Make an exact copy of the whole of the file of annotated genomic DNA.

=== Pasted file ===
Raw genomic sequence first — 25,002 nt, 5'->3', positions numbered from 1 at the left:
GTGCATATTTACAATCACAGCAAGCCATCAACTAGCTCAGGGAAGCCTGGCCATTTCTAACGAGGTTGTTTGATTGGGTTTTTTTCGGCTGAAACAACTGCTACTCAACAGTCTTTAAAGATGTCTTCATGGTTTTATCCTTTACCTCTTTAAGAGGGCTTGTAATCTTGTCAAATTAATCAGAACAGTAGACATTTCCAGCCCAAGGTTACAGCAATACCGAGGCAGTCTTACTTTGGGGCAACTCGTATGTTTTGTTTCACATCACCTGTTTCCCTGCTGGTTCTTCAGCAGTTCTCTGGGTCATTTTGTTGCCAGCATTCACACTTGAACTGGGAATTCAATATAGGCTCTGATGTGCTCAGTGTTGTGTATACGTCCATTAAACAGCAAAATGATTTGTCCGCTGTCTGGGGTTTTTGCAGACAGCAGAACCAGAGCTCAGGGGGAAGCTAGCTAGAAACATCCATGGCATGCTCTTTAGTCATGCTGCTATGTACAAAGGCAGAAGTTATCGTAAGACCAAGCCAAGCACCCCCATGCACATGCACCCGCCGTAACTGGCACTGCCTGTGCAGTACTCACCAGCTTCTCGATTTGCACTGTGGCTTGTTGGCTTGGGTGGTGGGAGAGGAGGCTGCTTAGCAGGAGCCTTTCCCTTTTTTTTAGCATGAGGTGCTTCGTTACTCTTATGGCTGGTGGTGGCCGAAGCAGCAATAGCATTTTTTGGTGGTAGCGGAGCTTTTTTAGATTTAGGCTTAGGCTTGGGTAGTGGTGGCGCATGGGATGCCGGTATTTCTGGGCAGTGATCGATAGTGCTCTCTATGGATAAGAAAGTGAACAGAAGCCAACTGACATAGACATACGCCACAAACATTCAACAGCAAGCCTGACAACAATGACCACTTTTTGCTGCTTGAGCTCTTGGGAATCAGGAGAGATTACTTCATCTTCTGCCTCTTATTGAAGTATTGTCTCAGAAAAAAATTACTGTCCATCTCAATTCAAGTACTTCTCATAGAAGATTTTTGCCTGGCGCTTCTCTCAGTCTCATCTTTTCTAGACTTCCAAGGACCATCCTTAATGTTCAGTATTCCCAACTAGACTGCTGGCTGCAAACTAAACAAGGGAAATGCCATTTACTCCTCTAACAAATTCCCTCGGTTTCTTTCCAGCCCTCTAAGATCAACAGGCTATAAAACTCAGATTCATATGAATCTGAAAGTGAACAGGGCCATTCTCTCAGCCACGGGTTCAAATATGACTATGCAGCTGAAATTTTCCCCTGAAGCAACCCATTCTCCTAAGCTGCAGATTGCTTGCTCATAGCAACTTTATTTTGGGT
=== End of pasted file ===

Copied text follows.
Raw genomic sequence first — 25,002 nt, 5'->3', positions numbered from 1 at the left:
GTGCATATTTACAATCACAGCAAGCCATCAACTAGCTCAGGGAAGCCTGGCCATTTCTAACGAGGTTGTTTGATTGGGTTTTTTTCGGCTGAAACAACTGCTACTCAACAGTCTTTAAAGATGTCTTCATGGTTTTATCCTTTACCTCTTTAAGAGGGCTTGTAATCTTGTCAAATTAATCAGAACAGTAGACATTTCCAGCCCAAGGTTACAGCAATACCGAGGCAGTCTTACTTTGGGGCAACTCGTATGTTTTGTTTCACATCACCTGTTTCCCTGCTGGTTCTTCAGCAGTTCTCTGGGTCATTTTGTTGCCAGCATTCACACTTGAACTGGGAATTCAATATAGGCTCTGATGTGCTCAGTGTTGTGTATACGTCCATTAAACAGCAAAATGATTTGTCCGCTGTCTGGGGTTTTTGCAGACAGCAGAACCAGAGCTCAGGGGGAAGCTAGCTAGAAACATCCATGGCATGCTCTTTAGTCATGCTGCTATGTACAAAGGCAGAAGTTATCGTAAGACCAAGCCAAGCACCCCCATGCACATGCACCCGCCGTAACTGGCACTGCCTGTGCAGTACTCACCAGCTTCTCGATTTGCACTGTGGCTTGTTGGCTTGGGTGGTGGGAGAGGAGGCTGCTTAGCAGGAGCCTTTCCCTTTTTTTTAGCATGAGGTGCTTCGTTACTCTTATGGCTGGTGGTGGCCGAAGCAGCAATAGCATTTTTTGGTGGTAGCGGAGCTTTTTTAGATTTAGGCTTAGGCTTGGGTAGTGGTGGCGCATGGGATGCCGGTATTTCTGGGCAGTGATCGATAGTGCTCTCTATGGATAAGAAAGTGAACAGAAGCCAACTGACATAGACATACGCCACAAACATTCAACAGCAAGCCTGACAACAATGACCACTTTTTGCTGCTTGAGCTCTTGGGAATCAGGAGAGATTACTTCATCTTCTGCCTCTTATTGAAGTATTGTCTCAGAAAAAAATTACTGTCCATCTCAATTCAAGTACTTCTCATAGAAGATTTTTGCCTGGCGCTTCTCTCAGTCTCATCTTTTCTAGACTTCCAAGGACCATCCTTAATGTTCAGTATTCCCAACTAGACTGCTGGCTGCAAACTAAACAAGGGAAATGCCATTTACTCCTCTAACAAATTCCCTCGGTTTCTTTCCAGCCCTCTAAGATCAACAGGCTATAAAACTCAGATTCATATGAATCTGAAAGTGAACAGGGCCATTCTCTCAGCCACGGGTTCAAATATGACTATGCAGCTGAAATTTTCCCCTGAAGCAACCCATTCTCCTAAGCTGCAGATTGCTTGCTCATAGCAACTTTATTTTGGGT